Entrepreneurship Economics


Table of Contents

  • Front
  • Lesson 1 - Entrepreneurship's Many Beneficiaries
    This lesson introduces students to entrepreneurship and asks them to consider the benefits of entrepreneurial activity. Students will investigate how entrepreneurs benefit those who supply resources. By simulating a resource market, with an increasing number of businesses demanding a fixed amount of resources, students will trace the positive effect on suppliers' revenues. Finally, students will examine the benefits to workers by comparing the number of jobs created by small and large businesses.
  • Lesson 2 - The Role of the Entrepreneur in the Economy
    In this lesson, students will explore the purpose of an economic system and differentiate between market and command economies. Students will review the meaning of capitalism and engage with several different critiques of the market economy, exploring the ways in which these criticisms have extended to entrepreneurship. Finally, students will explore counter-arguments to these criticisms and learn how competition among entrepreneurs in a free market economy can promote behaviors that increase the welfare of consumers, workers, and society as a whole.
  • Lesson 3 - The Entrepreneur and the Supply Chain
    This lesson will introduce students to the concept of the supply chain by tracing the journey of an "everyday product" from nature to the classroom. By analyzing this "everyday product" and reading a case study about a growing business, students will identify the four main types of businesses that compose the supply chain (manufacturers, wholesalers, retailers, and service providers) and explore the role local resources and assets play in business development. Finally, students will explore resources and assets in their local community and identify opportunities for entrepreneurs to build businesses using the local supply chain.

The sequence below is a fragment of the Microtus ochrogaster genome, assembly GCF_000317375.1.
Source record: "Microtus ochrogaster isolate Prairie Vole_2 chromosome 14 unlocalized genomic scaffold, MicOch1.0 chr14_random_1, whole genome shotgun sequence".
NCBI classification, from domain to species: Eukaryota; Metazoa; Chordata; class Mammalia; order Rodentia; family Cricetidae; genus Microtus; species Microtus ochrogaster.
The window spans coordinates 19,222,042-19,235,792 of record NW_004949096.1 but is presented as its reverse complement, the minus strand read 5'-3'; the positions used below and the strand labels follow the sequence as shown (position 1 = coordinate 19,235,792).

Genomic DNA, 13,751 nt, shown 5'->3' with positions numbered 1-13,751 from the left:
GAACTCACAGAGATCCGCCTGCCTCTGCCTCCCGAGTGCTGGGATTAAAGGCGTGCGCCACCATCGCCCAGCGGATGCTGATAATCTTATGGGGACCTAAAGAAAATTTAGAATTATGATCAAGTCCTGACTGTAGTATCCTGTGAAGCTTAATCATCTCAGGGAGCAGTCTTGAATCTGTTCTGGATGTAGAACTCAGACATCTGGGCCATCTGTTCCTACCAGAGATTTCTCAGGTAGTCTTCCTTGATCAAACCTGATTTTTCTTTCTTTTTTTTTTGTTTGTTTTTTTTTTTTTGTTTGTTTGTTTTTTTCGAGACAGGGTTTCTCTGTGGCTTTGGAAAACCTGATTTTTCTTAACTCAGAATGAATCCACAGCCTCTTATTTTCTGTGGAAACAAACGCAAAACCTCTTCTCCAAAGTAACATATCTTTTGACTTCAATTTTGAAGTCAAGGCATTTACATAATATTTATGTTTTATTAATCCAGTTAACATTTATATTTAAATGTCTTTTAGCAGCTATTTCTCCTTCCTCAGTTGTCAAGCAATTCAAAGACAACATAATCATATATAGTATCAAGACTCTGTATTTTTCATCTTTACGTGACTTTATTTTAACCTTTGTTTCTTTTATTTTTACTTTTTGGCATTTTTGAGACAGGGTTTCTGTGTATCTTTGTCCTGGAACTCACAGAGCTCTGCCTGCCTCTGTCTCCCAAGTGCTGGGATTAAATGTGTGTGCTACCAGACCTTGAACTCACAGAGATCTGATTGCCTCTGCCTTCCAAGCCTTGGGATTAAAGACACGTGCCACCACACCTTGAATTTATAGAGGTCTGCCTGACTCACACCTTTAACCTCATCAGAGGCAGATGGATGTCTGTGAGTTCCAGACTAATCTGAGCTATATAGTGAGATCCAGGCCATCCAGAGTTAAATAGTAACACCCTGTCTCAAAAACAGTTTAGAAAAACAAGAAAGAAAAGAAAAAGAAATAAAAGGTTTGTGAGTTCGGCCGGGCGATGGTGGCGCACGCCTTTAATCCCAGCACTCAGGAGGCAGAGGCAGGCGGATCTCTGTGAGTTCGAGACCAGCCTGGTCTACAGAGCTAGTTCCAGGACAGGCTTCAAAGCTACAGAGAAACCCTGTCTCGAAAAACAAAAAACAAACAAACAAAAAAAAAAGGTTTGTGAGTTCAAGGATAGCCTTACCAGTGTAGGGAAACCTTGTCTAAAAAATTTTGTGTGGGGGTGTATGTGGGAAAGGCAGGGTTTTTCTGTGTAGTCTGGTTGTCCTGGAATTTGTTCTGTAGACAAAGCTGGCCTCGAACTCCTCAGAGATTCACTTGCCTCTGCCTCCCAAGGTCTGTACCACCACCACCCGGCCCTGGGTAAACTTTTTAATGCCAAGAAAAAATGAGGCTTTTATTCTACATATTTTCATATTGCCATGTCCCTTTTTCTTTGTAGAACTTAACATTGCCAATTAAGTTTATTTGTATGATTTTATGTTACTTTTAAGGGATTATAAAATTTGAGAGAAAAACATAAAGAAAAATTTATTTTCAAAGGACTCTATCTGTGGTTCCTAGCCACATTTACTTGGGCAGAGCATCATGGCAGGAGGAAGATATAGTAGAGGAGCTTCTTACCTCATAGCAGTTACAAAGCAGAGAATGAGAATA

• Lesson 4 - Choosing the Right Type of Business Organization
    In this lesson, students will learn about the four types of business organizations: sole proprietorship, partnership, corporation, and franchise. Students will play a concentration game to better understand the features, advantages, and disadvantages of each type. Students will then analyze four scenarios and recommend the type of business organization that is most appropriate for each case. The lesson concludes with an analysis of how each type of business organization plays an important role in the U.S. economy.
  • Lesson 5 - What Are You Worth?
    In this lesson, students will perform a self-assessment, compiling a list of their human capital skills, determining jobs for which they may be qualified. Using an income statement as a tool, students describe all the costs the entrepreneur must consider in operating a business, including the costs the entrepreneur must pay for resources and the opportunity costs borne by the entrepreneur when establishing and operating a business.
  • Lesson 6 - Risk Management
    This lesson introduces students to the concepts of risk and insurance, and students will explore how entrepreneurs recognize, transfer, and share risk. Through a decisionmaking activity, students will learn how entrepreneurs assess and protect against risk. Given various risk scenarios, students will select insurance coverage based on the probability of loss as well as the amount of possible loss to their business. Finally, students will demonstrate their knowledge of risk and insurance through a role-playing activity, in which they will judge real-life product liability cases.